|Publication number||US2709773 A|
|Publication date||May 31, 1955|
|Filing date||Oct 19, 1945|
|Priority date||Oct 19, 1945|
|Publication number||US 2709773 A, US 2709773A, US-A-2709773, US2709773 A, US2709773A|
|Inventors||Lee L Davenport, Ivan A Getting|
|Original Assignee||Lee L Davenport, Ivan A Getting|
|Export Citation||BiBTeX, EndNote, RefMan|
|Patent Citations (20), Referenced by (13), Classifications (11)|
|External Links: USPTO, USPTO Assignment, Espacenet|
l. A. GETTING ETAL.
REMOTE CONTROL SYSTEM WITH POSITION INDICATING MEANS RADAR TRAGKING Filed Oct. 19, 1945 5 INFORMATION 'NDCATOR SELECTOR cmcun' 5N gzAgzslll-zc IAIZD'IZE CONTROL swrrcn E *0- 2 9 93 Q 5 C |4 \|4A MB [46 I45 CONTROL SERVO MOTORS 20A 1? ll IN V EN TORS WAN A. GETTlNG LEE a... DAVENPQR? @A'w' A TTURME'Y REMQTE CONTROL SYSTEM WITH POSITION INDICATING IWEANS IvairA. Getting, Belmont, and Lee L. Davenport, Cambridge, Mass, assignors, by mesne assignments, to the United States of America as represented by the Secretary of War Application October 19, 1945, Serial No. 623,405
5 Claims. (Cl. 318-16) This invention relates to electrical circuits, and more particularly to electrical circuits adapted for remote control of distant objects, such as aircraft, by the reception of electrical signals transmitted from one place to another, such as those transmitted by electromagnetic radiation.
It is sometimes desirable to direct the flight of aircraft provide means for utilizing a radar set to transmit in- 1 formation to an aircraft as well as simultaneously to indicate the position thereof; to utilize a coding system in the transmission of said energy to prevent accidental control of the aircraft by other means than the signals transmitted from the radar set; to provide means for the remote control of an aircraft or other equipment, particularly mobile equipment, and to provide a control circuit which may be actuated by signals transmitted from a distant place.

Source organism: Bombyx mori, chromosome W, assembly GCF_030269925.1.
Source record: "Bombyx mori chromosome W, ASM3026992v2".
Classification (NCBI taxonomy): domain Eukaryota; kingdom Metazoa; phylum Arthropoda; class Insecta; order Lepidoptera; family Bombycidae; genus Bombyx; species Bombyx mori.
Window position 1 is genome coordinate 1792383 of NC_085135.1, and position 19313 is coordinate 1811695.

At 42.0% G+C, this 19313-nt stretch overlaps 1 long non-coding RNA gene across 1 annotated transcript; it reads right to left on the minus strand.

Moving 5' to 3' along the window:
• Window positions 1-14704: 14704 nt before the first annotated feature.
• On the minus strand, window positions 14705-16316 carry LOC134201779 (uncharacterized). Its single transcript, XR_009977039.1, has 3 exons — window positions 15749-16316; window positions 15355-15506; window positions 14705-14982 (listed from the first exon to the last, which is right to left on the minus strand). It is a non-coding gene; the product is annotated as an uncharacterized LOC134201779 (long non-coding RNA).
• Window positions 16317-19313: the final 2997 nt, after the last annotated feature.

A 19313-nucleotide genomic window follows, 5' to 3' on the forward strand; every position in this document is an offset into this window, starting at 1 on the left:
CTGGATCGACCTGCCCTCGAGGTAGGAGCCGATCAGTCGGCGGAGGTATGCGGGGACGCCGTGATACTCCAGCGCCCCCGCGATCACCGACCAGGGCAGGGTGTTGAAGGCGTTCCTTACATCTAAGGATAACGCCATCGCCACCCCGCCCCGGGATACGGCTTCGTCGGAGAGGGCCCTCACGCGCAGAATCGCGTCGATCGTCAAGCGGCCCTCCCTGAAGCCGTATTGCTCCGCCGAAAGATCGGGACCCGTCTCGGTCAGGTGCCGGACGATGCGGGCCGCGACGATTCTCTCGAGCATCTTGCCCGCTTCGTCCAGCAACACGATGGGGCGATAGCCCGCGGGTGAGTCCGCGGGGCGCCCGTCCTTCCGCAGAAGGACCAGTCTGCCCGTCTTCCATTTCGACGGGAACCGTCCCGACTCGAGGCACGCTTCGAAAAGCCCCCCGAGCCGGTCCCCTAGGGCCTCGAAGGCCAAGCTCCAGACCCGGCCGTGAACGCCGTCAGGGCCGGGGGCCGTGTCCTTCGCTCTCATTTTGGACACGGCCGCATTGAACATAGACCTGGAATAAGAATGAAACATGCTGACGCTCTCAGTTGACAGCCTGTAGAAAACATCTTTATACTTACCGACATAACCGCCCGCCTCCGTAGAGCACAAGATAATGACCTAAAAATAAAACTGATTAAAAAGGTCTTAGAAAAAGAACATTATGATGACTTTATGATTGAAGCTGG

Further objects, advantages, and novel features of the invention will become apparent from the description herein, wherein reference is made to the drawings in which:
Fig. l is a composite diagram indicating the manner in which control is accomplished at the ground station;
Fig. 2 is a diagram illustrating the manner in which certain relays may control the flight of an aircraft; and
Fig. 3 is one of the circuits indicated in Fig. 2, illustrating the best mode contemplated of practicing the invention in conjunction with the components diagrammatically illustrated in Figs. 1 and 2.
Referring now to Fig. 1, there is illustrated diagrammatically a radar set S which is preferably of the type which will automatically track a target such as an aircraft 6. It is contemplated that the type of radar set used shall be of the kind described in the copending application of Louis N. Ridenour, Serial No. 516,299, filed December 30, 1943, now Patent No. 2,473,175, although other types could easily be utilized. In the operation of set 5, pulses of electromagnetic energy are radiated from antenna 7, which directs the energy in a comparatively narrow beam which may be comically scanning in space as explained and typified in the above mentioned application. Echoes are reflected, or signals returned, from objects in the path of the impinging beam, such as from aircraft 6, and transmitted to the radar antenna 7, which may be used for reception after the transmission of each pulse of energy. Although it is contemplated that radar set 5 track target 6 automatically by means such as suggested in the said copending application of Louis N. Ridenour, targets 6 may be followed by manual adjustment of directive antenna 7, or in other ways. In any l atonterl May 31, 1355 event the tracking information, or course of aircraft 6 may be viewed or indicated on an indicator 3.